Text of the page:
Films That Time Forgot: Billy The Kid Versus Dracula

Films That Time Forgot: Billy The Kid Versus Dracula

 

Billy The Kid Versus Dracula (1966)

Director: William Beaudine

Tagline: The West’s deadliest gunfighter! The world's most diabolical killer!

Plot: Somewhere in the Old West, a nameless vampire played by John Carradine (only the title identifies him as Dracula) stalks around dressed like a stage magician and acting like the common ancestor of Vincent Price and Christopher Lee. But since only ignorant, superstitious foreign-types believe in vampires, he arouses no suspicion whatsoever—even when rich, widowed ranch-owner Marjorie Bennett shows him a picture of her pretty daughter Melinda Plowman, and his eyes bug out in creepy, inhuman appreciation.

So Carradine pretends to be Plowman’s uncle in order to take over her ranch. While he kills a series of local girls (and lambs) for blood, he decides Plowman is worthy of being his “mate,” and he plans to spirit her away to her family’s played-out silver mine and make her into one of the undead. Unfortunately for him, she’s already engaged to surprisingly clean-cut ranch boss William “Billy The Kid” Bonney (Chuck Courtney), who doesn’t believe in vampires, but doesn’t appreciate threats to his lady. Also unfortunately for Carradine, the ignorant, superstitious foreign-type parents of one of his previous victims are determined to chip in and stop his blood-drinking ways, regardless of whether anyone else believes them about the vampire thing.

Key scenes: When the stagecoach containing Bennett, her brother William Forrest, and several others stops for a break, Carradine wanders off and kills a Native American girl who’s getting water for a group resting nearby. In the process, he displays his method of mesmerizing his victims, which involves suddenly appearing via a sloppy edit, then bugging his eyes out further and turning orange for some reason:

When the girl’s people find her dead, they naturally take revenge by breaking a 10-year peace in order to ride after the stagecoach and attack it, in a drawn-out but tremendously generic cowboys-vs.-Indians chase. The scene ends with the chase still afoot—it looks like stock footage, actually—but apparently they catch up and slaughter everyone inside, including Bennett and Forrest, then drag them all out of the stagecoach and carefully arrange them in a group on the ground. Carradine then casually shows up in the form of a large, awkwardly stiff fake bat on a string (seen repeatedly throughout this film) and steals Forrest’s ID in order to better impersonate him.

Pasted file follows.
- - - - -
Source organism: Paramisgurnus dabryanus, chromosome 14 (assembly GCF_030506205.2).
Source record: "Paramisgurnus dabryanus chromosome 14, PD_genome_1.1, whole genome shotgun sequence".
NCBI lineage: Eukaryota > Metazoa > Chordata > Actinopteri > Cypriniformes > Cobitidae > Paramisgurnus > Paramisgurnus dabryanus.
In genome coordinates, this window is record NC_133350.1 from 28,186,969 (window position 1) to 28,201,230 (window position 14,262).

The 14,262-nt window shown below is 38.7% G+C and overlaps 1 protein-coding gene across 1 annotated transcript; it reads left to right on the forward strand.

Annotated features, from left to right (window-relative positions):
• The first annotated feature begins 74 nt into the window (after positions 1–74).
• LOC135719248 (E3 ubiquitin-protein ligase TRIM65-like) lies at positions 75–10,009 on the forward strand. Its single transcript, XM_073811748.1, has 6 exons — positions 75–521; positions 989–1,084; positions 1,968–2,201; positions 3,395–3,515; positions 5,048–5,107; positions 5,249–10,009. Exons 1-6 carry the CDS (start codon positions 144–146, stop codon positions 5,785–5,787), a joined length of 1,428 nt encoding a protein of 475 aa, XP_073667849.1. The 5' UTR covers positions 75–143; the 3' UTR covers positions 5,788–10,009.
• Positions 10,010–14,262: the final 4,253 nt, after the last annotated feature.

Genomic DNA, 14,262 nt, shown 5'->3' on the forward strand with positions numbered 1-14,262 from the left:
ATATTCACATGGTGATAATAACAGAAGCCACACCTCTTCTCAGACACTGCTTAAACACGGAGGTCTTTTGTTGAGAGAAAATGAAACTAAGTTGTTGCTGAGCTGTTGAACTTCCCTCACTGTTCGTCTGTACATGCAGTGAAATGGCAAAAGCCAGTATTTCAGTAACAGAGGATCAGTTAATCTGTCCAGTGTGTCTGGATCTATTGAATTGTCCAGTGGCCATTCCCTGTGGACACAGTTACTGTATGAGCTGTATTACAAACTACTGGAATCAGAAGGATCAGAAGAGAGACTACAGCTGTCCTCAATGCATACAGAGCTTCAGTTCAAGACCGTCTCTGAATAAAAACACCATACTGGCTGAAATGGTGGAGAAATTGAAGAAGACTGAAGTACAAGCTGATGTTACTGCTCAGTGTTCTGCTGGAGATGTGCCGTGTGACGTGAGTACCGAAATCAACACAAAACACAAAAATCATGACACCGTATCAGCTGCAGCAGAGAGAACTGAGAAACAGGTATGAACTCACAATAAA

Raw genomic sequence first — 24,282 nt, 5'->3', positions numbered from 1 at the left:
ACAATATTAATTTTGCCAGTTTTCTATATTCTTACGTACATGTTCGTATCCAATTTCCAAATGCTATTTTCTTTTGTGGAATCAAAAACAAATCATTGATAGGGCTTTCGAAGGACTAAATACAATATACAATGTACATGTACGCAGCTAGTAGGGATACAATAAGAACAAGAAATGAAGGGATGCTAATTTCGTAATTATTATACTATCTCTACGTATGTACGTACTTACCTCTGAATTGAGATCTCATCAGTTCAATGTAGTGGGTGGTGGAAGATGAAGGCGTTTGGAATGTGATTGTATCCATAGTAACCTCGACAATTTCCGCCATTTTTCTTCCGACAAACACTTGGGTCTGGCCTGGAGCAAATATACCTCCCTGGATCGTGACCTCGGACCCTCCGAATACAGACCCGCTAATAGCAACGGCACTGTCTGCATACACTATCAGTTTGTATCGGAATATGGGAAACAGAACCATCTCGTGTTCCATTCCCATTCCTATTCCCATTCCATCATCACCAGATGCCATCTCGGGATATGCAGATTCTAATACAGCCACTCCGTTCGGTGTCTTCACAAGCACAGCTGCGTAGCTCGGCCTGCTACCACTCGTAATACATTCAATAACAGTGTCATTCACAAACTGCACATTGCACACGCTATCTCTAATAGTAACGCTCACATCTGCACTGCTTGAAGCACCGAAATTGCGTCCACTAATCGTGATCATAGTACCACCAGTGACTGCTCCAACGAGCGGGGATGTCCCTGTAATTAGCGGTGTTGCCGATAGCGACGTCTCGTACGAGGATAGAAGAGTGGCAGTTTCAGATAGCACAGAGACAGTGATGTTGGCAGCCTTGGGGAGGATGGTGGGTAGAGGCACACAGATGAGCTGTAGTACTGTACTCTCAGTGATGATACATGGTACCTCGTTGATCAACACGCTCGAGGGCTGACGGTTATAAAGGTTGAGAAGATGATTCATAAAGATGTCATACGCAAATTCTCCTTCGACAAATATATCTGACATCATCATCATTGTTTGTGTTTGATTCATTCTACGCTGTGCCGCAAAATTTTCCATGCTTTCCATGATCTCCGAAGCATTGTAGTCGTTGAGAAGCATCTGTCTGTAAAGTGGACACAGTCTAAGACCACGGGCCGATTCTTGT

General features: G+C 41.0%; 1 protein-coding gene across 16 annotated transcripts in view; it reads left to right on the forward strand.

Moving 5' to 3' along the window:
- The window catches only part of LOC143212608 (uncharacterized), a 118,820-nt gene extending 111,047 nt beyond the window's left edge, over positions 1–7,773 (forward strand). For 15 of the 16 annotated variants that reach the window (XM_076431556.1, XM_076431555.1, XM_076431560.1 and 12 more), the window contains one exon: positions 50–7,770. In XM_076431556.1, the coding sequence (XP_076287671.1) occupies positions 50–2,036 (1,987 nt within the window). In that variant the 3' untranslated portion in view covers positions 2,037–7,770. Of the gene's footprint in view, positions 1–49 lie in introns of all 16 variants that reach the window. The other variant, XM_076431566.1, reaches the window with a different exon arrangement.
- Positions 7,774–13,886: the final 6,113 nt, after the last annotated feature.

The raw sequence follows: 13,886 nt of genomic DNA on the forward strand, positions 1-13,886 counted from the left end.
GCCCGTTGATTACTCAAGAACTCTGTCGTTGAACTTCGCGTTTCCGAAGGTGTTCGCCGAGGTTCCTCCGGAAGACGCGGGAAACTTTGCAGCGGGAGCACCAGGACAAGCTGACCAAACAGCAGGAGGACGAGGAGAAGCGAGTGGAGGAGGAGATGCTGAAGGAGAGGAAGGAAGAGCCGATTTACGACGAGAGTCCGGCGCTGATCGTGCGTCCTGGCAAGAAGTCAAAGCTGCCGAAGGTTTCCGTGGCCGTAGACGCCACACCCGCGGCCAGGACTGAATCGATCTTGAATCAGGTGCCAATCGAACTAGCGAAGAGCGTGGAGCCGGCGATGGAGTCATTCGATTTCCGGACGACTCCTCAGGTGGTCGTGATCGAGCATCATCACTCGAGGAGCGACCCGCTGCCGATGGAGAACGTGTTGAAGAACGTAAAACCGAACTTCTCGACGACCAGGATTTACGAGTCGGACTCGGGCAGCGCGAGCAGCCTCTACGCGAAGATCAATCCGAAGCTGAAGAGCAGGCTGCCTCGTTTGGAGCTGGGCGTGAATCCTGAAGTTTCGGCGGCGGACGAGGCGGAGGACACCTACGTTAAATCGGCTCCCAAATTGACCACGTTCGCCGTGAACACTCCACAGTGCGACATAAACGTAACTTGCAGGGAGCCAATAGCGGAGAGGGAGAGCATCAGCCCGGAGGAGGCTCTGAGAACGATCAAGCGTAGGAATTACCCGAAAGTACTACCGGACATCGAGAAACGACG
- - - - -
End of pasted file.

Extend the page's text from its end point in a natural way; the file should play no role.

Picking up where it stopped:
Meanwhile, Courtney and Plowman play Old West-style “ride around shooting things” games, while Courtney’s rival Bing Russell watches bitterly with a friend, who explains things for the audience’s sake in one awkward sentence: “That guy Bonney sure moved in on you. First your foreman’s job, then your girlfriend.” Tensions rise when Courtney finds a lamb with its throat neatly sliced open in a ring all the way around its neck, and informs Plowman that “Indian Jim says he saw a large bat do it.”

Later, when news of the stagecoach massacre reaches Courtney and the local sheriff, a German family which Carradine attacked in the first scene explains that Courtney’s nameless town has a vampire problem. Shortly thereafter, Carradine comes down to chat with the German family; they recognize him, but in spite of his obviously evil facial hair and continental manners, no one believes he’s a bad guy. Late that night, he comes for their daughter, once again displaying his supernatural power to turn orange:

Much of the rest of the movie proceeds in a dull series of confrontations between Carradine and Courtney, who’s starting to think there’s something mildy fishy about the eye-rolling guy who never removes his top hat, cape, or giant red bow. Rather than trying to fit in, Carradine commands Courtney to stop prying, and especially to stop listening to “those German immigrants,” or get fired.